The United States went into Friday’s crunch World Cup qualifier against Panama a nervous wreck. Sitting in a position that only guaranteed a difficult playoff against either Australia or Syria, and holding onto that only via tiebreaker, fed the perspective that this was the biggest USMNT qualifier in over a decade. The Americans entered the match coming off of a home slip-up that threw Bruce Arena’s work in the six Hexagonal matches prior into question.
So when the lineup was released to the wilds of Twitter, a predictable panic ensued. Was this a wide-as-hell diamond in a nearly all-or-nothing qualifier? Was Arena really going to bet so big that the extremely risky formation that ambushed Honduras back in March was going to work again?
Both questions were answered with a resounding “Yes!,” as the USMNT rolled to a 4-0 victory. The U.S. threw numbers at the Panamanian defense, stretching the game from the opening whistle and betting that their attackers would get the critical first goal. It didn’t even take long, as Panama appeared unprepared for this “throw the kitchen sink at them” approach.
The pre-game reactions to the formation were not baseless, though. Arena chose a formation that fell out of use sometime around the turn of the century, and I can show you why it stopped being used in one image:
The circles above are the average spot on the field for each USMNT starter. #4 is Michael Bradley, whose closest teammate on average appears to be Omar Gonzalez (who is still a solid 15+ yards away). Arena sent out a team with one true winger in Paul Arriola, a true attacking midfielder in Christian Pulisic, and told Darlington Nagbe (who normally plays from the left rather than on the left) to fight his normal tendency to drift inside and help out.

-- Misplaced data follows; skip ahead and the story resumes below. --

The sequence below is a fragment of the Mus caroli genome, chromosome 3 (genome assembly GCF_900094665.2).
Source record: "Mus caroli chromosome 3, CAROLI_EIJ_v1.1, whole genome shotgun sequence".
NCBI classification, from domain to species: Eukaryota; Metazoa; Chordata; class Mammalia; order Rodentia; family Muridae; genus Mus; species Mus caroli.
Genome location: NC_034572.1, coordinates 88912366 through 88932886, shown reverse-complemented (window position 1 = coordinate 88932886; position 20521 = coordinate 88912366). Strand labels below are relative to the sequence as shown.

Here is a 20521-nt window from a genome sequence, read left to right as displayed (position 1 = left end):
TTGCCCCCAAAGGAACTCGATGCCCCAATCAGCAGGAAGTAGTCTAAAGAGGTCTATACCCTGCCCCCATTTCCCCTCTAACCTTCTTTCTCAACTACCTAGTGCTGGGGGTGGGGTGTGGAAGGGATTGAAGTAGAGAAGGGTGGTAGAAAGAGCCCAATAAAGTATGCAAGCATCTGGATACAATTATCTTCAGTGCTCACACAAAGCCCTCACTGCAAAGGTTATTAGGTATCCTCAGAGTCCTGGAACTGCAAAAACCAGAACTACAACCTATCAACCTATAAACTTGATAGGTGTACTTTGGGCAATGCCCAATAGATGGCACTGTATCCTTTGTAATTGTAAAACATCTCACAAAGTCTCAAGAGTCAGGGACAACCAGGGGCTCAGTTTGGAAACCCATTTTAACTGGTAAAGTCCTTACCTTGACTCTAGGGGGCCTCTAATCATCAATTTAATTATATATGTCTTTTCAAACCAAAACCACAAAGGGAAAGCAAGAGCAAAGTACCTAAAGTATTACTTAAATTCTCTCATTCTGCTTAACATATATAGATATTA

That left Bradley all alone in central midfield, and this is an era where teams generally flood central midfield. The 361 derided back in 1998 (back when Arena’s wide diamond was helping D.C. United win eight trophies in four years) is now seen somewhat commonly around the world, because in the modern game winning central midfield means everything. Playing with a lone central midfielder means risking who controls the tempo and who wins the second balls, and exposes your defense to any transition attack that doesn’t run straight into your one and only holding midfield player.
So what got into Arena’s head? Simply put, he decided the rewards were worth the enormous gamble. To Arena, what he got in the exchange — the ability to field Pulisic, two strikers, and still play out of a back four — was better than what he was giving up. Arena’s gamble was that Panama was expecting a more cagey start against a nervous opponent, and that they wouldn’t be prepared for the kind of tactical approach you normally see from a team that is trying to scrap for a late, late equalizer.
It worked like a charm. Panama came out ready to sit deep and narrow in their two lines of four, which left no one in position to hassle Bradley. It meant Arriola and Nagbe had space on the flanks to move play forward. It left Anibal Godoy and Gabriel Gomez struggling to sort out who should track Pulisic, a problem that was compounded by the choice to deploy Felipe Baloy, who was exposed as simply too slow to cope with Pulisic or Bobby Wood. Hernan Dario Gomez pulled Edgar Barcenas in the 26th minute so he could shift his team into a 4141, and then removed Baloy at halftime, but by then the damage was done.
Panama had their looks the other way (arguably the best of which came just moments before Jozy Altidore made it 2-0), but in the end Arena’s choice to bet on his talent advantage paid off handsomely. It may be the biggest successful tactical risk in the USMNT’s history, right up there with shifting to a 352 with Claudio Reyna playing as a wingback against Mexico despite defensive injuries and suspensions back in the 2002 World Cup.
Say, who was it that rolled the dice and won big that day?
American fans spent Friday night luxuriating in the relief that routing Panama significantly eased their path to Russia. However, CONCACAF’s ninth round of Hexagonal matches wasn’t done until Saturday night, when Kendall Waston scored a goal just as vital to US hopes as the four USMNT strikes in Orlando, or even Bobby Wood’s equalizer in Honduras back in September.
"El Mundial! El Mundial! El Mundial!" How Waston's goal sounded on Teletica: pic.twitter.com/9aYOsc6pAw— Jon Arnold (@ArnoldcommaJon) October 8, 2017